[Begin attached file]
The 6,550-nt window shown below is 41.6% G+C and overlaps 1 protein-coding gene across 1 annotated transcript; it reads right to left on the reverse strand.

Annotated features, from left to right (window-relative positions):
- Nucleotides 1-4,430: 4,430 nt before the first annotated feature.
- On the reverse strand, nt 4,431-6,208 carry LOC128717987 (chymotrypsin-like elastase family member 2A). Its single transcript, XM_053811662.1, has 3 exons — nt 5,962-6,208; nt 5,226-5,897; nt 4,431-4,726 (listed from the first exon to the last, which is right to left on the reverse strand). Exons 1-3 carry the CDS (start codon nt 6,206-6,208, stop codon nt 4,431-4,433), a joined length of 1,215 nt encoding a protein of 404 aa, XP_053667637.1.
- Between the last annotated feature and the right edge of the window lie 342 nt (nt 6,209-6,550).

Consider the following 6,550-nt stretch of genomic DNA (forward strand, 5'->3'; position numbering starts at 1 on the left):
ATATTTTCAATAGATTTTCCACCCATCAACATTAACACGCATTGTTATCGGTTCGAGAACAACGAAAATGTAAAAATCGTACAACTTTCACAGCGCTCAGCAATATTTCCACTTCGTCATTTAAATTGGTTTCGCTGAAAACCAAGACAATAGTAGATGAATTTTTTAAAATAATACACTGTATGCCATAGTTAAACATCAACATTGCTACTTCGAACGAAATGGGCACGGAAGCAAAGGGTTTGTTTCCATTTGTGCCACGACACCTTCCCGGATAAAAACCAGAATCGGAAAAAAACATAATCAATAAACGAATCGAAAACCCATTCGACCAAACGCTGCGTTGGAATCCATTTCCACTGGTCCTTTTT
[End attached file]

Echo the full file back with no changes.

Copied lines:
The 6,550-nt window shown below is 41.6% G+C and overlaps 1 protein-coding gene across 1 annotated transcript; it reads right to left on the reverse strand.

Annotated features, from left to right (window-relative positions):
- Nucleotides 1-4,430: 4,430 nt before the first annotated feature.
- On the reverse strand, nt 4,431-6,208 carry LOC128717987 (chymotrypsin-like elastase family member 2A). Its single transcript, XM_053811662.1, has 3 exons — nt 5,962-6,208; nt 5,226-5,897; nt 4,431-4,726 (listed from the first exon to the last, which is right to left on the reverse strand). Exons 1-3 carry the CDS (start codon nt 6,206-6,208, stop codon nt 4,431-4,433), a joined length of 1,215 nt encoding a protein of 404 aa, XP_053667637.1.
- Between the last annotated feature and the right edge of the window lie 342 nt (nt 6,209-6,550).

Consider the following 6,550-nt stretch of genomic DNA (forward strand, 5'->3'; position numbering starts at 1 on the left):
ATATTTTCAATAGATTTTCCACCCATCAACATTAACACGCATTGTTATCGGTTCGAGAACAACGAAAATGTAAAAATCGTACAACTTTCACAGCGCTCAGCAATATTTCCACTTCGTCATTTAAATTGGTTTCGCTGAAAACCAAGACAATAGTAGATGAATTTTTTAAAATAATACACTGTATGCCATAGTTAAACATCAACATTGCTACTTCGAACGAAATGGGCACGGAAGCAAAGGGTTTGTTTCCATTTGTGCCACGACACCTTCCCGGATAAAAACCAGAATCGGAAAAAAACATAATCAATAAACGAATCGAAAACCCATTCGACCAAACGCTGCGTTGGAATCCATTTCCACTGGTCCTTTTT